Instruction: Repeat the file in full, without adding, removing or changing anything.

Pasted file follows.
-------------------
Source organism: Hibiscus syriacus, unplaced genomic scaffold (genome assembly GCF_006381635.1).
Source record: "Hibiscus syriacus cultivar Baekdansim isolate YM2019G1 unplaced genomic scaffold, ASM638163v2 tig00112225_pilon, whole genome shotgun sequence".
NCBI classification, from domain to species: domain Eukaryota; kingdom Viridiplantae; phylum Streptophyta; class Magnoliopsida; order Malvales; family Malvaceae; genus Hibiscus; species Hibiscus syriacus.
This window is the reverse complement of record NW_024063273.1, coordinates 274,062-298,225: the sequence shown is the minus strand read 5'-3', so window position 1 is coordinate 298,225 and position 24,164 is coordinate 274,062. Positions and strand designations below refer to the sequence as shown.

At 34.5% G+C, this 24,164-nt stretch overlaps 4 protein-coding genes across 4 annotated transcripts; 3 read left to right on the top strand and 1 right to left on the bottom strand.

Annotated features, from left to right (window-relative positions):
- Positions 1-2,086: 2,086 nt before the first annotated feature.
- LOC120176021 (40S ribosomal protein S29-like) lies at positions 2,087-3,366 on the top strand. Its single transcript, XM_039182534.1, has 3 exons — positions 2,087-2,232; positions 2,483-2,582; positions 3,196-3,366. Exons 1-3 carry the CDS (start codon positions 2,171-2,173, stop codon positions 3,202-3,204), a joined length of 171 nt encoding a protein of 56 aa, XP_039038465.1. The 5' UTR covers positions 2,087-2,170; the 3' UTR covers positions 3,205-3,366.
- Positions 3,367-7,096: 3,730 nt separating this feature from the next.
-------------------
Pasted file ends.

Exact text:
Source organism: Hibiscus syriacus, unplaced genomic scaffold (genome assembly GCF_006381635.1).
Source record: "Hibiscus syriacus cultivar Baekdansim isolate YM2019G1 unplaced genomic scaffold, ASM638163v2 tig00112225_pilon, whole genome shotgun sequence".
NCBI classification, from domain to species: domain Eukaryota; kingdom Viridiplantae; phylum Streptophyta; class Magnoliopsida; order Malvales; family Malvaceae; genus Hibiscus; species Hibiscus syriacus.
This window is the reverse complement of record NW_024063273.1, coordinates 274,062-298,225: the sequence shown is the minus strand read 5'-3', so window position 1 is coordinate 298,225 and position 24,164 is coordinate 274,062. Positions and strand designations below refer to the sequence as shown.

At 34.5% G+C, this 24,164-nt stretch overlaps 4 protein-coding genes across 4 annotated transcripts; 3 read left to right on the top strand and 1 right to left on the bottom strand.

Annotated features, from left to right (window-relative positions):
- Positions 1-2,086: 2,086 nt before the first annotated feature.
- LOC120176021 (40S ribosomal protein S29-like) lies at positions 2,087-3,366 on the top strand. Its single transcript, XM_039182534.1, has 3 exons — positions 2,087-2,232; positions 2,483-2,582; positions 3,196-3,366. Exons 1-3 carry the CDS (start codon positions 2,171-2,173, stop codon positions 3,202-3,204), a joined length of 171 nt encoding a protein of 56 aa, XP_039038465.1. The 5' UTR covers positions 2,087-2,170; the 3' UTR covers positions 3,205-3,366.
- Positions 3,367-7,096: 3,730 nt separating this feature from the next.